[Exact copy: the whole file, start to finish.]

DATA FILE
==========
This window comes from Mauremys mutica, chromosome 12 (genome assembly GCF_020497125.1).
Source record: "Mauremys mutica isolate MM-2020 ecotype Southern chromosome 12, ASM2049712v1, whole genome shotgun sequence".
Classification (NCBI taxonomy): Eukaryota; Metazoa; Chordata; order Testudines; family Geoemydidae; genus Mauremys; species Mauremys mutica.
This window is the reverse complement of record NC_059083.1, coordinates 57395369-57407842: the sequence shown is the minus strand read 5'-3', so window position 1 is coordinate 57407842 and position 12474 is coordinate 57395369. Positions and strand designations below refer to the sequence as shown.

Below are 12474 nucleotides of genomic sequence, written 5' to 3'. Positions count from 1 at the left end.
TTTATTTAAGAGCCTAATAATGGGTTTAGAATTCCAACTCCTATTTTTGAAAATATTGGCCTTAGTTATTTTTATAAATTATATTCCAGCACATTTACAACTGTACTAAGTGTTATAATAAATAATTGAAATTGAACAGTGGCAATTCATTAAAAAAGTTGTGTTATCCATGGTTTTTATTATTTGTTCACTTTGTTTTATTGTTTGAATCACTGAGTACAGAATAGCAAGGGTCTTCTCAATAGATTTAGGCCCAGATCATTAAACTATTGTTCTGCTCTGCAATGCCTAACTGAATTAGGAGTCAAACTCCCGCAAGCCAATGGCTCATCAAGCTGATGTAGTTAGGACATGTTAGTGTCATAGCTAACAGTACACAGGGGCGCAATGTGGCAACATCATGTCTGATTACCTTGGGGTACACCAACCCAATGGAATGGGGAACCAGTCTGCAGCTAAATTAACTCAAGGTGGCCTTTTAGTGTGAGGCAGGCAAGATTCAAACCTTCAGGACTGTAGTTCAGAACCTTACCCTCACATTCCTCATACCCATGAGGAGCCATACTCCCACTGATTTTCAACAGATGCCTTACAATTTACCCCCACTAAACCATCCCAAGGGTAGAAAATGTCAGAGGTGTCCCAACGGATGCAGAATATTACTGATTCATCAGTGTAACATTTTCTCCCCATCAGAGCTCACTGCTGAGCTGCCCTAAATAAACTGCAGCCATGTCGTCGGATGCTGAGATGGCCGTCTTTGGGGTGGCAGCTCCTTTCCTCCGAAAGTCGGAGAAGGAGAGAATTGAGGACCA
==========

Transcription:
This window comes from Mauremys mutica, chromosome 12 (genome assembly GCF_020497125.1).
Source record: "Mauremys mutica isolate MM-2020 ecotype Southern chromosome 12, ASM2049712v1, whole genome shotgun sequence".
Classification (NCBI taxonomy): Eukaryota; Metazoa; Chordata; order Testudines; family Geoemydidae; genus Mauremys; species Mauremys mutica.
This window is the reverse complement of record NC_059083.1, coordinates 57395369-57407842: the sequence shown is the minus strand read 5'-3', so window position 1 is coordinate 57407842 and position 12474 is coordinate 57395369. Positions and strand designations below refer to the sequence as shown.

Below are 12474 nucleotides of genomic sequence, written 5' to 3'. Positions count from 1 at the left end.
TTTATTTAAGAGCCTAATAATGGGTTTAGAATTCCAACTCCTATTTTTGAAAATATTGGCCTTAGTTATTTTTATAAATTATATTCCAGCACATTTACAACTGTACTAAGTGTTATAATAAATAATTGAAATTGAACAGTGGCAATTCATTAAAAAAGTTGTGTTATCCATGGTTTTTATTATTTGTTCACTTTGTTTTATTGTTTGAATCACTGAGTACAGAATAGCAAGGGTCTTCTCAATAGATTTAGGCCCAGATCATTAAACTATTGTTCTGCTCTGCAATGCCTAACTGAATTAGGAGTCAAACTCCCGCAAGCCAATGGCTCATCAAGCTGATGTAGTTAGGACATGTTAGTGTCATAGCTAACAGTACACAGGGGCGCAATGTGGCAACATCATGTCTGATTACCTTGGGGTACACCAACCCAATGGAATGGGGAACCAGTCTGCAGCTAAATTAACTCAAGGTGGCCTTTTAGTGTGAGGCAGGCAAGATTCAAACCTTCAGGACTGTAGTTCAGAACCTTACCCTCACATTCCTCATACCCATGAGGAGCCATACTCCCACTGATTTTCAACAGATGCCTTACAATTTACCCCCACTAAACCATCCCAAGGGTAGAAAATGTCAGAGGTGTCCCAACGGATGCAGAATATTACTGATTCATCAGTGTAACATTTTCTCCCCATCAGAGCTCACTGCTGAGCTGCCCTAAATAAACTGCAGCCATGTCGTCGGATGCTGAGATGGCCGTCTTTGGGGTGGCAGCTCCTTTCCTCCGAAAGTCGGAGAAGGAGAGAATTGAGGACCA